Deep Thinking – Underground Solutions

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Using a risk-based, decision-making approach to establish the right project configuration within complex urban subsurface conditions

By 2050, it is anticipated that as much as 87% of the population in the United States will live in cities. This will require transportation agencies to closely monitor how this will affect existing transportation networks and ways to minimize construction impacts. One way to address this will be a broader use of bored tunnels through dense urban areas.

Focus on innovations and risk-based decisions

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Tunneling is becoming safer under difficult geological and hydrological conditions due to advancements of tunnel boring machine control systems and tunnel permanent support systems (liners) as well as materials and special details those entail. Safety aspects have risen sharply and most construction companies today require a “zero accident” policy; innovations and developments in tunneling technology largely support this trend.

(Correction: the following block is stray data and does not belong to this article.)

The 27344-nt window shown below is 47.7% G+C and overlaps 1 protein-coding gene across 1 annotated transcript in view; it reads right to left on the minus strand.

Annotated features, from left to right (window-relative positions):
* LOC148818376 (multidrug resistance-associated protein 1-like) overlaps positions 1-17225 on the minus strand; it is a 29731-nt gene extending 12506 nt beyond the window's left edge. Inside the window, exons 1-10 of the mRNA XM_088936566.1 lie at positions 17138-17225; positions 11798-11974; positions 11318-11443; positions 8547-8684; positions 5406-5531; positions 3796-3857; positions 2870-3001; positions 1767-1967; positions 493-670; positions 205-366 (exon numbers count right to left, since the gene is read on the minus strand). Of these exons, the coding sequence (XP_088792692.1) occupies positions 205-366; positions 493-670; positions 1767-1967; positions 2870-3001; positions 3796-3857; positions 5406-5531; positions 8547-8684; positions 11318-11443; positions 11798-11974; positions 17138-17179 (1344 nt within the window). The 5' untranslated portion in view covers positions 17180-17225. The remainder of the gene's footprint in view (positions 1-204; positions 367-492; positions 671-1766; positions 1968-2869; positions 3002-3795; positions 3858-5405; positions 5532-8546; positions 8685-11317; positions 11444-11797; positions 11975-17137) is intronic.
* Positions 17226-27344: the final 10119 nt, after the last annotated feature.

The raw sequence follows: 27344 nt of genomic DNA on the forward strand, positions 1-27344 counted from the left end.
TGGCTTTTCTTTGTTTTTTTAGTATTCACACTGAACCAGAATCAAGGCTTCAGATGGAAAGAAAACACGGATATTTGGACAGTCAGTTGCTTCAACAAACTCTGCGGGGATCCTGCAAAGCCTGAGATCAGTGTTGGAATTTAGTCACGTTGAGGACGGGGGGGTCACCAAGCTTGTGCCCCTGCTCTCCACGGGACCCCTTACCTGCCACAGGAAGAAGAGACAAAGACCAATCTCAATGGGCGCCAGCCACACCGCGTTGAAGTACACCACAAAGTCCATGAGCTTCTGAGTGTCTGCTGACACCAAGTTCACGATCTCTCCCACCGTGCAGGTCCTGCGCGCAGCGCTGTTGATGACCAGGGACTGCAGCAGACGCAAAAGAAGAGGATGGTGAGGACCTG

Accelerated utilization of design-build procurements requires engineers to think creatively in close coordination with contractors, while paying more attention to constructability aspects and builders’ preferred means and methods. In this process, the increased emphasis is placed on risk management and making sure that parties in best position to handle risks are being assigned those. Risk management and risks-based, decision-making help significantly control the project scope, cost and schedule.

Looking ahead

In the coming years, tunneling technology and processes, including tunnel boring machine control systems, materials and quality control are likely to advance further, allowing for better performances and an increase in the design service life of tunnels and underground structures. Additionally, the next generation of autonomous vehicles with magnetic levitation or similar systems will increase requirements for tunnels due to right of way restrictions in urban areas that will only be met by an underground trajectory that minimizes impacts on passengers.

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Sanja Zlatanic

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